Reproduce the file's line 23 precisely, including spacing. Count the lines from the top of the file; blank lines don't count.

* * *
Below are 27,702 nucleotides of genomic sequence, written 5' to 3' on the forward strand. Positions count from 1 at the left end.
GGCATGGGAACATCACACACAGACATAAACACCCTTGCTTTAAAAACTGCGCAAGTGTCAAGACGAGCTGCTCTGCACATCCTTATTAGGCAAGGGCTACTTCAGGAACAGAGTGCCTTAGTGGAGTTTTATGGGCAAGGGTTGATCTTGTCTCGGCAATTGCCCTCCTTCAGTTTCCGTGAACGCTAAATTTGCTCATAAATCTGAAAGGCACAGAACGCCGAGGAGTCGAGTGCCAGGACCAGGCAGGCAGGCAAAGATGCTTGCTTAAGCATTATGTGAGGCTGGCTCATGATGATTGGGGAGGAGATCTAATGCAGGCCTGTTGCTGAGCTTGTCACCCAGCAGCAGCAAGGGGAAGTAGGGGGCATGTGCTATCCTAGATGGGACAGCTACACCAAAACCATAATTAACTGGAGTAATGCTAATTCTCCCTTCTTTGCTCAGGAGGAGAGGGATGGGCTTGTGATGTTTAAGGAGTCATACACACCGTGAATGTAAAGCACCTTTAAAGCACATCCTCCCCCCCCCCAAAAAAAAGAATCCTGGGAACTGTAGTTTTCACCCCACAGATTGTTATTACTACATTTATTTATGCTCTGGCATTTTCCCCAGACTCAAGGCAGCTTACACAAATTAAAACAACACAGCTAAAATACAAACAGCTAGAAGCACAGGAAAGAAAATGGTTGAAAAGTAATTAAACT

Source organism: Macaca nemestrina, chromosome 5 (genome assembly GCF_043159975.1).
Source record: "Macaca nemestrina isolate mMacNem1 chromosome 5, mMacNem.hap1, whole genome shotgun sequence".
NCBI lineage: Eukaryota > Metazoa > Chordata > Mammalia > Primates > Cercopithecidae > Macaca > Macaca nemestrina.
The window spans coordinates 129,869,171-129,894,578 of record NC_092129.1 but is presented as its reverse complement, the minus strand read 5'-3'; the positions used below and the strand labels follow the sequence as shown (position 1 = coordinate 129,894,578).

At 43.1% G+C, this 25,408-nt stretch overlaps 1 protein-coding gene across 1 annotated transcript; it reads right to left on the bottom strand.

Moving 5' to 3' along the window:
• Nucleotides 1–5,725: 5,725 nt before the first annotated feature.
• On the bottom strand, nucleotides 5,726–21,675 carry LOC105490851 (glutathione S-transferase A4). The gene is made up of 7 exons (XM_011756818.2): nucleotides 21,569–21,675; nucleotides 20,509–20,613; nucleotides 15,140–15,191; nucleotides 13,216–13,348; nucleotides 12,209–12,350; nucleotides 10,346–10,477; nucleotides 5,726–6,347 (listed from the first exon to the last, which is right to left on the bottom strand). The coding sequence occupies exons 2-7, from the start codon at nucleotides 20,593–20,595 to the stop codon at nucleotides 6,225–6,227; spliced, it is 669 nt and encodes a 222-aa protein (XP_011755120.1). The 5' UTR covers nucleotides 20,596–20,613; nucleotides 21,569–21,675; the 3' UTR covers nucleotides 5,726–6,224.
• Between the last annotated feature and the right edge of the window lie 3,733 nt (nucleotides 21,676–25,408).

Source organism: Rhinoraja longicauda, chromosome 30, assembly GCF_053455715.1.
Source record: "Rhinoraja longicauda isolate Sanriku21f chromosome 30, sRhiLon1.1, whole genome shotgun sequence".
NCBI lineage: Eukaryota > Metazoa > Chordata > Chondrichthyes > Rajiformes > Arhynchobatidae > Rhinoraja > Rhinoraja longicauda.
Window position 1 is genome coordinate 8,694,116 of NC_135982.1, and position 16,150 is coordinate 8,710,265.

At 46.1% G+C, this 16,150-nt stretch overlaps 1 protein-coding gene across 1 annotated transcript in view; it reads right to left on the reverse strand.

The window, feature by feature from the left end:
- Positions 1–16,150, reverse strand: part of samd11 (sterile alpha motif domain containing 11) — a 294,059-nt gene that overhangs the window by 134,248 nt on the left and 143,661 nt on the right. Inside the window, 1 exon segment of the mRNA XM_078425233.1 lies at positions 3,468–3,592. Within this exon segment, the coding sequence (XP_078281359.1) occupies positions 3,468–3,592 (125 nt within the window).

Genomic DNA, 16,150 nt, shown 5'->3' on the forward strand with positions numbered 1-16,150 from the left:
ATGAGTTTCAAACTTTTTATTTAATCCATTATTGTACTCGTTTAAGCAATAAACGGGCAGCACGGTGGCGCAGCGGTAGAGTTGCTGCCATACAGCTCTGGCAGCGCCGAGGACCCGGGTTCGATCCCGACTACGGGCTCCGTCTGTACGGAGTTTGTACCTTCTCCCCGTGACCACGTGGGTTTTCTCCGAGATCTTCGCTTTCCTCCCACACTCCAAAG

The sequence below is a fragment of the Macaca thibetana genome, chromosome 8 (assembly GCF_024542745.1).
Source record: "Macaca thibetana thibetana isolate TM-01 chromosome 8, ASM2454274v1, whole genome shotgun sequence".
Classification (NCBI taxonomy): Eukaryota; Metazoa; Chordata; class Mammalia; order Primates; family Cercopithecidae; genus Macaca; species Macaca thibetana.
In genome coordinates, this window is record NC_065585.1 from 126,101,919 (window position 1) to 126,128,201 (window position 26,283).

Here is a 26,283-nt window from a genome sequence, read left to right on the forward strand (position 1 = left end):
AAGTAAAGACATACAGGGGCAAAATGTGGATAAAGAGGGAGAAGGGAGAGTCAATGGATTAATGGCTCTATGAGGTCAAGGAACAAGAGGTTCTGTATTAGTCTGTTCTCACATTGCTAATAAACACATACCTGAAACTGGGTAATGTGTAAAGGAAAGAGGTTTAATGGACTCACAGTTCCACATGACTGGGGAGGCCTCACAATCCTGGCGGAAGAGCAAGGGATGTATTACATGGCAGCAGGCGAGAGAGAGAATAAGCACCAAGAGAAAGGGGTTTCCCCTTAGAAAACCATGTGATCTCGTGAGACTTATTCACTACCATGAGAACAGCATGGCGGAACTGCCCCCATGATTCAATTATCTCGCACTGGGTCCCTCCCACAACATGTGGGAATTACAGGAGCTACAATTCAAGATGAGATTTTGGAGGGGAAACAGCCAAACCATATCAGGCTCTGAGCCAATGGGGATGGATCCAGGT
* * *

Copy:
Classification (NCBI taxonomy): Eukaryota; Metazoa; Chordata; class Mammalia; order Primates; family Cercopithecidae; genus Macaca; species Macaca thibetana.